Wednesday, September 8, 2010

Sugar Mountain Resort, Banner Elk, North Carolina

Downhill Mountain Biking at Sugar Mountain
When I left on my journey up to Sugar Mountain, I really had no idea what to expect. I watched a few videos of people riding there from years past, but they still didn't really give a very accurate presentation of what Sugar was really like to ride.

Here's the first thing you need to know: the trail map posted on Sugar Mountain's website is very misleading. In real life, there are only about 1 and 1/2 singletrack trails for downhill riding. The rest of the trails are either entirely overgrown, or they just run down the wide open ski runs.

So what about those "1 1/2" trails? They're freaking gnarly dude!

The main downhill run was at one time a part of the Nationals series of downhill races, and still hosts severa different races throughout the year. This main trail begins right off the top of the resort, right of the top of the lift as you get off. The other 1/2 of a trail is an option that you can add to the main nationals trail. To get to it, traverse across the main ski slope right before where the national's run drops down below the chairlift. The singletrack picks up in the opposite woods, descends for a ways, and then traverses back over to join the main trail.

All About the Trail
The singletrack at Sugar is incredibly gnarly! There are roots, rocks, more roots and rocks... ledges, drops, some insanely steep trails, and a few jumps thrown in. By far the coolest feature is this massive rock/cliff ride. It is a part of the main trail, and as you roll up to it you feel like you are looking (and then riding) down a cliff! And really, it is a cliff. I don't know if I would have ever thought to run a trail down such a steep piece of rock!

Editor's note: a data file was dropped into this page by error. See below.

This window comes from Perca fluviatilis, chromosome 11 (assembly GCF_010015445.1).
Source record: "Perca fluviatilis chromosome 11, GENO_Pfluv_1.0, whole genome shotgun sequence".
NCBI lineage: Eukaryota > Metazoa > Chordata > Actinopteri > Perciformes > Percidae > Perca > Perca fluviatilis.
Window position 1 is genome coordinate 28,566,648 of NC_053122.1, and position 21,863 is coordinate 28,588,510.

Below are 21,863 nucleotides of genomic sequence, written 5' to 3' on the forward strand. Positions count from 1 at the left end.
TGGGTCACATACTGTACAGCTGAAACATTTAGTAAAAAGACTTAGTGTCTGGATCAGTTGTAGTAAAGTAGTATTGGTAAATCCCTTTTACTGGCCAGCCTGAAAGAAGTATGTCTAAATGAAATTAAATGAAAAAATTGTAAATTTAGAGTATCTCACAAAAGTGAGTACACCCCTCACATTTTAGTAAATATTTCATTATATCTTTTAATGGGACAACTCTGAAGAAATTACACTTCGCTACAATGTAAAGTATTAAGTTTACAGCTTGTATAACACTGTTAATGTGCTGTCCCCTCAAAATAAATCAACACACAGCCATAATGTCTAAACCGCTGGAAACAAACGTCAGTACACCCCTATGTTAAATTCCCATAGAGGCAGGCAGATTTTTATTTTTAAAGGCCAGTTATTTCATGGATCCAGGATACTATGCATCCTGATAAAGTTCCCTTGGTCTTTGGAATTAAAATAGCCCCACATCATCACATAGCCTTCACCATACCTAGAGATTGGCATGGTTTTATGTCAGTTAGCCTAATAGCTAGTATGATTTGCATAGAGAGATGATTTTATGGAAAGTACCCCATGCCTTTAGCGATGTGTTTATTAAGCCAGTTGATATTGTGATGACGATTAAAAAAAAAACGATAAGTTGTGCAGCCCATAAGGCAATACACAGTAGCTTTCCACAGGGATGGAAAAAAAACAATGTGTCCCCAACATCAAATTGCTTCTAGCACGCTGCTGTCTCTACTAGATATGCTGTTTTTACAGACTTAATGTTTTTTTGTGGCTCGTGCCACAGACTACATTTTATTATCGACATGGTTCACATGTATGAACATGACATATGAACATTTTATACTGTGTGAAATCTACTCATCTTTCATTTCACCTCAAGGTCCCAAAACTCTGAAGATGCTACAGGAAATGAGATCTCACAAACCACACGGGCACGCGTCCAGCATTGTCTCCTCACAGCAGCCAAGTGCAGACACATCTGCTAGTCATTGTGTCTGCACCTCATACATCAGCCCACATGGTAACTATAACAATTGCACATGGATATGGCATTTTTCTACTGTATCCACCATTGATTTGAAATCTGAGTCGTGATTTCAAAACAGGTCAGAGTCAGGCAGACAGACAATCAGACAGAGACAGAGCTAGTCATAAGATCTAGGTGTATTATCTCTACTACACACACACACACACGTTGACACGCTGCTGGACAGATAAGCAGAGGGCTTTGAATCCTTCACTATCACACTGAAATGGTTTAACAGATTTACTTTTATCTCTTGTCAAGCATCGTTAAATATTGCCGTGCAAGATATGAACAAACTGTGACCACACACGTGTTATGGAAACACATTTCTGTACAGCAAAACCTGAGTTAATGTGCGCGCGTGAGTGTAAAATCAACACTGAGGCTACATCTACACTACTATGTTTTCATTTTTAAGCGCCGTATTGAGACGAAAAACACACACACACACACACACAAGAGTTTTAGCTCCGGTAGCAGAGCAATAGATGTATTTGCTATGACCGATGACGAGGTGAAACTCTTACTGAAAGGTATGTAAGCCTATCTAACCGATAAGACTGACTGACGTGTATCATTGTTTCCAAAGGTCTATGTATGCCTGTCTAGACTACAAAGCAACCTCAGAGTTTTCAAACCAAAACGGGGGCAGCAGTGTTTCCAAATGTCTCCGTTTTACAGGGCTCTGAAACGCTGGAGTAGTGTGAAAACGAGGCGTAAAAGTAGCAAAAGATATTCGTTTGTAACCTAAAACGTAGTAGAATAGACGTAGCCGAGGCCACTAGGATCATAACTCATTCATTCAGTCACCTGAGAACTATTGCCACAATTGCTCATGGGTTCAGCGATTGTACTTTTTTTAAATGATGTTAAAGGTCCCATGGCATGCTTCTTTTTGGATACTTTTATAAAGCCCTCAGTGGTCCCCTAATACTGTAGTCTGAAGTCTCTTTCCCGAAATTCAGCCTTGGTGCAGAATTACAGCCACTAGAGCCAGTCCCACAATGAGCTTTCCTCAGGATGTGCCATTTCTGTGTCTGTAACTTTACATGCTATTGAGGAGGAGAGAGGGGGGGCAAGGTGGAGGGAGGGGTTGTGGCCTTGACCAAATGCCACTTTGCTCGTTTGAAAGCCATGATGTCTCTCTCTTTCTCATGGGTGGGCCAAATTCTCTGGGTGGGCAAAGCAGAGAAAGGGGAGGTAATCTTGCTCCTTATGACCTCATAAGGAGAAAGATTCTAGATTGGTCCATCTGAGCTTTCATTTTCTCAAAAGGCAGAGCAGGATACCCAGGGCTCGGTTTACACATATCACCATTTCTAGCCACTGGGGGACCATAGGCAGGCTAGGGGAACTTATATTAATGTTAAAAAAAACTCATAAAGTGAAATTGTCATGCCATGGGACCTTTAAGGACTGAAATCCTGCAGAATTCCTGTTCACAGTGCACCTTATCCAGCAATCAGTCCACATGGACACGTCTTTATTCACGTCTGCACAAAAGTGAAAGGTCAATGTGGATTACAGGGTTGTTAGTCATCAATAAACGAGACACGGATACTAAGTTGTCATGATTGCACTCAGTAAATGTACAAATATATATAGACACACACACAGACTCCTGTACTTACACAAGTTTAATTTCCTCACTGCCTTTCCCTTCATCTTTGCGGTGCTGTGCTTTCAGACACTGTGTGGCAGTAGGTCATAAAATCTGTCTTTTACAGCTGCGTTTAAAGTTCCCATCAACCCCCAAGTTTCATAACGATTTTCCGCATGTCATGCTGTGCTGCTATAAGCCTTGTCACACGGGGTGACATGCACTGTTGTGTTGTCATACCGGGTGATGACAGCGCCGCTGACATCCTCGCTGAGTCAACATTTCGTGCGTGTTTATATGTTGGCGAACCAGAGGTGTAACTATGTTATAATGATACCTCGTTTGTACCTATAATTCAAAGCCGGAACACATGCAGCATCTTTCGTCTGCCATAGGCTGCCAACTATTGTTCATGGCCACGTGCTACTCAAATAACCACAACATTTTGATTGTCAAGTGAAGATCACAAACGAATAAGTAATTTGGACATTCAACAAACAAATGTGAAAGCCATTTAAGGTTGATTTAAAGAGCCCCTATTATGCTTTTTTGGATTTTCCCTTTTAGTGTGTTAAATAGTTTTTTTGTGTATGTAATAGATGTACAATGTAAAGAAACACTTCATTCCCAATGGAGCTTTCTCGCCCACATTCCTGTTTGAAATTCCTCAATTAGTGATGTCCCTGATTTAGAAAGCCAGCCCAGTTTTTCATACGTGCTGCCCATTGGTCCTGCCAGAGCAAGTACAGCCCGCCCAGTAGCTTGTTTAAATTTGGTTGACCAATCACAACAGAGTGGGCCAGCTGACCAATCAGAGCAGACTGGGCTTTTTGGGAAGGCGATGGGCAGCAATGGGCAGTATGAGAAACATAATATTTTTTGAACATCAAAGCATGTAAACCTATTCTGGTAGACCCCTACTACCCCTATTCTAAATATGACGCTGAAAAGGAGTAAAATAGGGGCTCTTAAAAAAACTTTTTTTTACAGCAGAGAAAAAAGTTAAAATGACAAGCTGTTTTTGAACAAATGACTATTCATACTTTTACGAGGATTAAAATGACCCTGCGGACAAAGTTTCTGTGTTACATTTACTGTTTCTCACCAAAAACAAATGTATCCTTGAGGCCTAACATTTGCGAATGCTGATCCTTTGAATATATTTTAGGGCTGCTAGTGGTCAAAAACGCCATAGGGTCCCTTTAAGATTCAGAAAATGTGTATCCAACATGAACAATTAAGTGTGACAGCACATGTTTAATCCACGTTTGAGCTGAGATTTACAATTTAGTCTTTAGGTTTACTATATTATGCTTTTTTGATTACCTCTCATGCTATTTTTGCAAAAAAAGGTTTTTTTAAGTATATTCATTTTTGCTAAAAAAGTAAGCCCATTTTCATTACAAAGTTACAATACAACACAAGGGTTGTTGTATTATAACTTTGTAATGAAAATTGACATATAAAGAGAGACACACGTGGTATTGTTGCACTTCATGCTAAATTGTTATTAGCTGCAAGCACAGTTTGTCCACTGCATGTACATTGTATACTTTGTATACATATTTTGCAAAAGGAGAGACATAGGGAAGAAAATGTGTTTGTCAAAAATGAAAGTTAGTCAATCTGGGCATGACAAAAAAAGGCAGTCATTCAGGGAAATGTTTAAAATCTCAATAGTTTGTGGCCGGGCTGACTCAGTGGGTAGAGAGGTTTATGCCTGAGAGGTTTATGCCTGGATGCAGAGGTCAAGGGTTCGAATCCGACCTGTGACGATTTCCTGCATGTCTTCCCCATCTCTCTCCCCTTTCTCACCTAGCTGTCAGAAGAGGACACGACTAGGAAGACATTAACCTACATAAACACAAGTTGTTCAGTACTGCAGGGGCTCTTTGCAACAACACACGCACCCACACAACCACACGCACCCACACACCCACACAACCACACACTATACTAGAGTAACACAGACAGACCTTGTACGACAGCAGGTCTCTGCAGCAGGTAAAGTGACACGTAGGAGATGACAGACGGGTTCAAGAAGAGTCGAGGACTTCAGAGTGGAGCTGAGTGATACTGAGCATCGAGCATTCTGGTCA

I thought that in addition to these super technical trails, there would be a run or two featuring jumps, berms, and tons of flow. That expectation left me somewhat disappointed. Besides this one awesome trail, Sugar Mountain has little to offer. The ski runs aren't any fun to ride either, as it is not a wise choice to try to bomb down them at high speed due to wheel-sucking drainage ditches running across them at regular intervals.

The one other disappointing factor was the speed of the lift. While this may seem totally inconsequential, the cable was crawling up the hill like a wounded snake. Sure, there were tourists paying for a scenic lift ride up to the top, but I mean c'mon, 25+ minutes to ascend only 1,200 vertical feet? That's painfully slow!

Taka on the Chairlift


The Overlook
If you go up to ride Sugar Mountain, be sure to take a quick break from the relentless gnar and hike up to the overlook which is located just off the top of the lift. The view is bound to take your breath away and make you turn in circles for a few minutes taking it all in. It's that good!





Lift Tickets
The lift ticket prices are very reasonable. As of the 2010 season, the cost for one ride up the lift is $12, and the cost for a full day of riding is only $25. So while the lift ride may be slow, the tourists are getting the short end of the financial stick!

Getting There

From Asheville, head East on I-40. Get off on exit 85 for US 221-N. Follow 221-N until you start seeing the brown ski resort signs. Follow the signs for Sugar Mountain, and there you go. To plot more detailed directions or directions from a different city, click here.

2 comments:

Loving the Bike September 10, 2010 at 12:13 AM  

Man, you are definitely getting in some awesome MTBing dude. As you know, I'm a road biker, but when I read about your adventures and see your pictures, it really makes me want to get out there and ride with you.


Darryl

Greg September 10, 2010 at 7:49 AM  

Yeah Darryl, I try to ride as much as possible! This last weekend was a great little getaway to North Carolina. I don't get to travel to new trails as often as I used to, so it was a real treat! More trail reviews to come, whenever I can take the time to write them.

Ride on!

-Greg

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Greg Heil is the Editor in Chief for Singletracks.com. He's been writing and publishing online since before blogging existed.

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Mountain biking, plain and simple. Trail reviews, ride reports, and philosophical musings induced by delirium from grinding up way too many vertical feet.

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